Credit Suisse has launched a review of its financial reporting after discovering "material weaknesses" that prevented the proper prevention of financial mis-statements.
The US Securities and Exchange Commission (SEC) raised concerns about the Swiss investment bank's categorisation of cashflows in 2019 and 2020.
Final publication of its annual report also stalled as a result of the SEC's concerns.
The bank's shares fell as much as 5% on Tuesday as a result of the report being delayed.
Credit Suisse is working on a plan to fix the issues and the most recent financial update is a "fair representation" of the bank's financial position.
Despite the bank saying that the most recent financial update was a fair representation of its financial position, Credit Suisse's bonds weakened to record lows after the announcement of the material weaknesses in the bank's financial reporting controls.
Credit Suisse reported that clients continue to withdraw cash.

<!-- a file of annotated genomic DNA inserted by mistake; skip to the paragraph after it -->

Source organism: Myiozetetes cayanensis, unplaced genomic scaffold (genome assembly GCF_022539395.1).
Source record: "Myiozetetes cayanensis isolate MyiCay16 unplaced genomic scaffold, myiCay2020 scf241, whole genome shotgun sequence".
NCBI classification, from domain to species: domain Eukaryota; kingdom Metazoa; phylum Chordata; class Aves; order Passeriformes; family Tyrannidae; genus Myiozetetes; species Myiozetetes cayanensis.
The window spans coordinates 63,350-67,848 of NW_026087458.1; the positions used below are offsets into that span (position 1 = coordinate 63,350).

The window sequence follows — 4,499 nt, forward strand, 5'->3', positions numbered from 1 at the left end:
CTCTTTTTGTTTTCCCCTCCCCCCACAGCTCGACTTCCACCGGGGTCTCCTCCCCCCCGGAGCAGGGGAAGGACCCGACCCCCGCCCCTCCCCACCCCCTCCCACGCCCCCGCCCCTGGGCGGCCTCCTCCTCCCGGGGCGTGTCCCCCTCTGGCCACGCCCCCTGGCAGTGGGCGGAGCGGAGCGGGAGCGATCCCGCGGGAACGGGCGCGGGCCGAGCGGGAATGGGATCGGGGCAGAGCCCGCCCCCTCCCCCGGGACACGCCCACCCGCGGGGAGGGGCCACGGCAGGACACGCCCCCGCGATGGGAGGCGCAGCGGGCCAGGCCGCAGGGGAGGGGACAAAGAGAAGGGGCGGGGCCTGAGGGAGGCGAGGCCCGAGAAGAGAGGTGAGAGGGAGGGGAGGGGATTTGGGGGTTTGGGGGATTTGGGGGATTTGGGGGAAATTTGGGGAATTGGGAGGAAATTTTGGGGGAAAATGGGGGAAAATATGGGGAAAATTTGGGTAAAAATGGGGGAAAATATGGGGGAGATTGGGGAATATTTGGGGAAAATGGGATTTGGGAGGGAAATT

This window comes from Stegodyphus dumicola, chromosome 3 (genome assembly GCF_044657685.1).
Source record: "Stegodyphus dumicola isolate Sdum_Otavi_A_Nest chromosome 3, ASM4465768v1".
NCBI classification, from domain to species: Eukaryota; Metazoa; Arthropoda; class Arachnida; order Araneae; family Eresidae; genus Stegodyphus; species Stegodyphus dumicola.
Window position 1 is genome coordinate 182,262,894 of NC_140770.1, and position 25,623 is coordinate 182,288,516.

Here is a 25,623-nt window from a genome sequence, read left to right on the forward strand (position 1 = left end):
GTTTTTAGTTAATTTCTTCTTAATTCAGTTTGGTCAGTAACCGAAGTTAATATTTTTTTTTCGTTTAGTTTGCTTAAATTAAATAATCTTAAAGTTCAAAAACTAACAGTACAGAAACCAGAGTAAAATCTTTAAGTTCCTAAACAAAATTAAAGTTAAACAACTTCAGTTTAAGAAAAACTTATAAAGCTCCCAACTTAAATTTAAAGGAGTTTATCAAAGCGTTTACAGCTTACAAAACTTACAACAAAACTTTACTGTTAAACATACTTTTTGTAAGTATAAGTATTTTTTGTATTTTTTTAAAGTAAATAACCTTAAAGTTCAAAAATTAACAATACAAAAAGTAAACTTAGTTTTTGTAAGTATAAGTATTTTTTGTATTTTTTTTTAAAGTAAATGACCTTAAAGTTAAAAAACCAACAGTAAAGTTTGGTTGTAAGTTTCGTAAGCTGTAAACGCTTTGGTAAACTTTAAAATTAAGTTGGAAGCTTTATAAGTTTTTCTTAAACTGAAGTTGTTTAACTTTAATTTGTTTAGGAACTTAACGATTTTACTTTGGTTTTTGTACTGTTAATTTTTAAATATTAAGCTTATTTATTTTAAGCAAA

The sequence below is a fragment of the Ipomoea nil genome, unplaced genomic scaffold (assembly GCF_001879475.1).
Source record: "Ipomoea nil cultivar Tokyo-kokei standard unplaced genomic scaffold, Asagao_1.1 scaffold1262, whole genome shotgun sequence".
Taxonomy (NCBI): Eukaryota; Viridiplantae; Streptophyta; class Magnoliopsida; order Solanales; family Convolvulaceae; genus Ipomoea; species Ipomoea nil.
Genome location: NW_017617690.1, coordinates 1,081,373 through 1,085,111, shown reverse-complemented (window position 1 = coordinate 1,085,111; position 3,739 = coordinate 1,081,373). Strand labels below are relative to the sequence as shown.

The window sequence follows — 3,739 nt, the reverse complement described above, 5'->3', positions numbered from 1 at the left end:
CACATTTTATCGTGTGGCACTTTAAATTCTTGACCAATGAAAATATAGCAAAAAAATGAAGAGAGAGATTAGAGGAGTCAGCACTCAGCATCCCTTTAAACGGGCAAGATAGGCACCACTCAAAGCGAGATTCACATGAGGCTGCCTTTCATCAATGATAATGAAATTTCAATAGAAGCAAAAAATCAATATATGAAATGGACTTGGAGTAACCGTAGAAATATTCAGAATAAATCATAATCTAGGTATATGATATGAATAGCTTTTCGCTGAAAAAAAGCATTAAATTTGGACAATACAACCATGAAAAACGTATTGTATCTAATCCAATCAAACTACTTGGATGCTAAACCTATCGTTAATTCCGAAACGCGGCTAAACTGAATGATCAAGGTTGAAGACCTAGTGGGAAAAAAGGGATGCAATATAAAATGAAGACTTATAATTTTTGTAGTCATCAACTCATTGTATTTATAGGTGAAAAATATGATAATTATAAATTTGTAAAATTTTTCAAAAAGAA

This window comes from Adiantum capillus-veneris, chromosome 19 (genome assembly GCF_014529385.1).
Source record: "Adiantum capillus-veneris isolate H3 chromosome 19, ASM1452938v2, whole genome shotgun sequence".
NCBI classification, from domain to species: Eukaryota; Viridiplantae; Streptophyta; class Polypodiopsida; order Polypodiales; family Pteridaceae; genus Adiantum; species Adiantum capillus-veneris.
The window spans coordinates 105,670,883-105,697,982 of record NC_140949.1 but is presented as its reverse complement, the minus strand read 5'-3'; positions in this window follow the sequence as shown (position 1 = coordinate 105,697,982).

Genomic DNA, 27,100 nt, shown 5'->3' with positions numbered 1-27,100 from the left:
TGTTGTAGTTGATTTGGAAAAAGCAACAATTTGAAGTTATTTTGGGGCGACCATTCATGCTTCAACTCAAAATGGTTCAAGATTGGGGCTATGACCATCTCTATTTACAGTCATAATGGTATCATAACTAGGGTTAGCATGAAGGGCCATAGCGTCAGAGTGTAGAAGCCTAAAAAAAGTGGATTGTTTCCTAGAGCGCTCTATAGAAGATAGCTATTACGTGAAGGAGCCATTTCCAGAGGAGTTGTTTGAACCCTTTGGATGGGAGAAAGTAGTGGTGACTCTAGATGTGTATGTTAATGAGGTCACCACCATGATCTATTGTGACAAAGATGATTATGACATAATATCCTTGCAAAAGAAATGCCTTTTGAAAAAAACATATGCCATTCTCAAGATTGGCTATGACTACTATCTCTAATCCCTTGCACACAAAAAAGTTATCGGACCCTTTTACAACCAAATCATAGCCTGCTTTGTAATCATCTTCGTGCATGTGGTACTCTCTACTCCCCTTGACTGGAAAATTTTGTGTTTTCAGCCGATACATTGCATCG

The bank saw outflows of over CHF 110 billion ($120 billion) in the fourth quarter, with some liquidity buffers breached; however, according to the latest annual report, "outflows stabilized to much lower levels but had not yet reversed."
The annual report also stated that Credit Suisse's management did not design or maintain an effective risk assessment process to identify and analyze the risk of material misstatements in its financial statements.
The bank's management team is now working on a plan to address the weaknesses by "strengthening the risk and control frameworks."
While the report stated that Credit Suisse is working on fixing its financial reporting issues, the bank is still facing criticism, with one source stating that the bank was "battered by a string of scandals.
" The bank was forced to delay the publication of its annual report after the SEC raised concerns about the bank's financial statements, and it is hoped that this review marks a turning point in the bank's efforts to address these issues.